By Jen Benepe, June 30, 2012
This year’s Tour de France starts today, and the biggest buzz surrounds predictions about who will win.
With favorites Andy Schleck out with a broken pelvis and planning for competition in the Olympics, and Alberto Contador out for penalties from the Court of Arbitration for Sport for alleged clenbuterol use, the Yellow Jersey is up for grabs, but big time. All three slots on the final Paris podium are being tossed up in the air.
Finally, a Tour that is not predictable!
CI does not agree with the two media greats and NBC Sports announcers Paul Sherwen and Phil Liggett that Brit Bradley Wiggins of the Sky Team will be the Yellow Jersey winner of this year’s Tour, but we do agree –and who couldn’t, that this year’s 21-stage race will offer some interesting surprises.
The opening of the field to new riders will surely bring out the best performance in all of the top riders. No doubt, Cadel Evans, still racing for BMC Racing could pull off another win, especially with help from teammate George Hincapie who will be riding his last Tour this year.
Phllipe Gilbert has defected to BMC from Team Pharma Lotto, and no one can forget how well he did in last year’s Tour. Whether Gilbert will be riding in suport for last year’s Yellow Jersey winner or himself, needless to say Evans’ dogged persistence last year paid off despite the fact that Thomas Voeckler, resplendent in his green Europcar jersey, held the Yellow Jersey for 10 stages.
Both riders suffered torturous attacks in the mountains from Andy and Frank Schleck, as well as many new riders who stood out last year like Ryder Hesjedal, Sammy Sanchez, and a contingent of strong French riders, among them Sandy Casar and Pierrick Fredrigo of FDJ-Big Mat.
Voeckler, who was considered more of a Classics racer prior to TDF 2011 got his feet wet last year, and his learning curve may help him in 2012. We also like Pierre Roland who pulled some major wins, including up the Alpe D’Huez, where he bested Alberto Contador, though he is considered more likely to be a top-10 contender in the overall classification and a Polka Dot jersey winner for best climber.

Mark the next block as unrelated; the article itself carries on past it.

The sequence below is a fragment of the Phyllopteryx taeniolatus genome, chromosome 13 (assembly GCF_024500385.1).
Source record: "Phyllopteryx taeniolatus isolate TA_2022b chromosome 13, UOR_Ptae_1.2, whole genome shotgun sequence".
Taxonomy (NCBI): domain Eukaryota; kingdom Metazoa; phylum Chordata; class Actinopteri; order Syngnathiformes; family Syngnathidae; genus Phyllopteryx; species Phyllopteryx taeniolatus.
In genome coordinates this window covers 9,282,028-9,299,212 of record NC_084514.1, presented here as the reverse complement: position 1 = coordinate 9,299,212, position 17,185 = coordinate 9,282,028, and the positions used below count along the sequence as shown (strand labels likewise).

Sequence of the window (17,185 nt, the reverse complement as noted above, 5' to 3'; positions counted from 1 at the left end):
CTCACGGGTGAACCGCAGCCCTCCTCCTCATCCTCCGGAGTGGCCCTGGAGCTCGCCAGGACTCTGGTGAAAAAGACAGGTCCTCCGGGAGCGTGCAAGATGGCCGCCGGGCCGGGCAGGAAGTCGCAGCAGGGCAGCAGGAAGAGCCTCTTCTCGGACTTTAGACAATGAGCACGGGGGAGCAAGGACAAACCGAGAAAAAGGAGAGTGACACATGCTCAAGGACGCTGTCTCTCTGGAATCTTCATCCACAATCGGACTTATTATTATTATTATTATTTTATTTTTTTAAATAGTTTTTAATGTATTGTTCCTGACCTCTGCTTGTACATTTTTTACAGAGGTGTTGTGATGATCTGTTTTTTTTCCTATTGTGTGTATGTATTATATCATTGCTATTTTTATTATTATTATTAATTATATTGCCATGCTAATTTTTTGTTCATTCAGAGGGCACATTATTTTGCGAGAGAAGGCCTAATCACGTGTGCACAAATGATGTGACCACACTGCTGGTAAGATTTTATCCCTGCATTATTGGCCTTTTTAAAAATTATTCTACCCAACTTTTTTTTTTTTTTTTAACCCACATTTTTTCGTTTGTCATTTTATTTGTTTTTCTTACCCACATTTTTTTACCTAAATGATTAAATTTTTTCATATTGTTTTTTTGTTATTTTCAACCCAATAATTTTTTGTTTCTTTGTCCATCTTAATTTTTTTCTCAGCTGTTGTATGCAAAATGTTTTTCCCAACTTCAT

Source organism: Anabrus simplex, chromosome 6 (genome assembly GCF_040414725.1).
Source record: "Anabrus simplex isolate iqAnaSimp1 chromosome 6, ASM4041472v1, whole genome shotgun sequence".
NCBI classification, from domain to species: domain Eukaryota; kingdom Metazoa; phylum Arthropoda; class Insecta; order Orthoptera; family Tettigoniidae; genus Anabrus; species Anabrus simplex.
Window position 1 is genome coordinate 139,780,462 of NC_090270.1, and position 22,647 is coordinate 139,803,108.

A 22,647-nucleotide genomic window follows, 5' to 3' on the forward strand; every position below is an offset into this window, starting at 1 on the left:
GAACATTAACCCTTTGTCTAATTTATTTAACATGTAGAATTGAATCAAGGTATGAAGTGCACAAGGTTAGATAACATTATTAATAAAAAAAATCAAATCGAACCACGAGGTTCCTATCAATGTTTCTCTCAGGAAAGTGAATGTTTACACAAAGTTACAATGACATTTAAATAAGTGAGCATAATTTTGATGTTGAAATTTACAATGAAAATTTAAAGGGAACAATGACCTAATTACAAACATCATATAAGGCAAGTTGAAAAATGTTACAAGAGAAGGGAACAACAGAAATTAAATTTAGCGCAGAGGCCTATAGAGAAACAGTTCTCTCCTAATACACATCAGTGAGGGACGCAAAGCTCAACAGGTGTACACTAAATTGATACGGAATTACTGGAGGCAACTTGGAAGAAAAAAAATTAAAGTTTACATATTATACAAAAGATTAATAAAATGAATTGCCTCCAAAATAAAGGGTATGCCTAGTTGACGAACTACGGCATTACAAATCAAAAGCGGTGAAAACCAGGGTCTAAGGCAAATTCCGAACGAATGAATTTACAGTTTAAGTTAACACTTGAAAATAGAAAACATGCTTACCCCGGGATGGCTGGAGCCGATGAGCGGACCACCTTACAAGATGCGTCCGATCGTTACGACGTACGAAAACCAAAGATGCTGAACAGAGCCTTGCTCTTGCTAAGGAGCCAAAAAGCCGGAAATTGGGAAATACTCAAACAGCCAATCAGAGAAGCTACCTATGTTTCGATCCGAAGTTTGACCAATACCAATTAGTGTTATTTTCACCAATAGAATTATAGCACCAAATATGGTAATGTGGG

Don’t discount Frank Schleck, who has always played second to his brother Andy, but showed significant strength in last year’s Tour. Though his team Radio-Shack Nissan has been weakened by the loss of his brother, Andreas Kloden and Chris Horner are strong riders and can support him in the mountains.
Levi Leipheimer has switched teams to ride with Omega Pharma-Quick Step, and again, with Contador and Andy Schleck out, the American might be able to secure a couple of wins in the Tour, but we don’t see him as one of the top three despite the fact that he now has Tony Martins in his court. Rather we see Martins as pulling more wins in this year’s race. What’s worse, both riders were injured this spring, Leipheimer hit by a car from behind on April 1 (no joke,) in Basaque country, and a week later Martins hit by a driver in Switzerland. It’s amazing how drivers don’t even respect the best bike riders in the world.
Ryder Hesjedal, fresh off his win at the Giro D’Italia riding for Garmin-Sharp-Barracuda, will certainly have the guts and the chutzpah to win the grand Tour now. He showed good legs last year, though one thing is certain, a win at the Giro does not guarantee France. With possible help from Christian VandeVelde, David Zabriskie, and Daniel Martin, Ryder could come close to the podium.
Italian rider Vincenzo Nibali of Liquiga-Cannondale who came in second in the Liège-Bastogne-Liège this year is aggressive, but we don’t see him coming to the top three.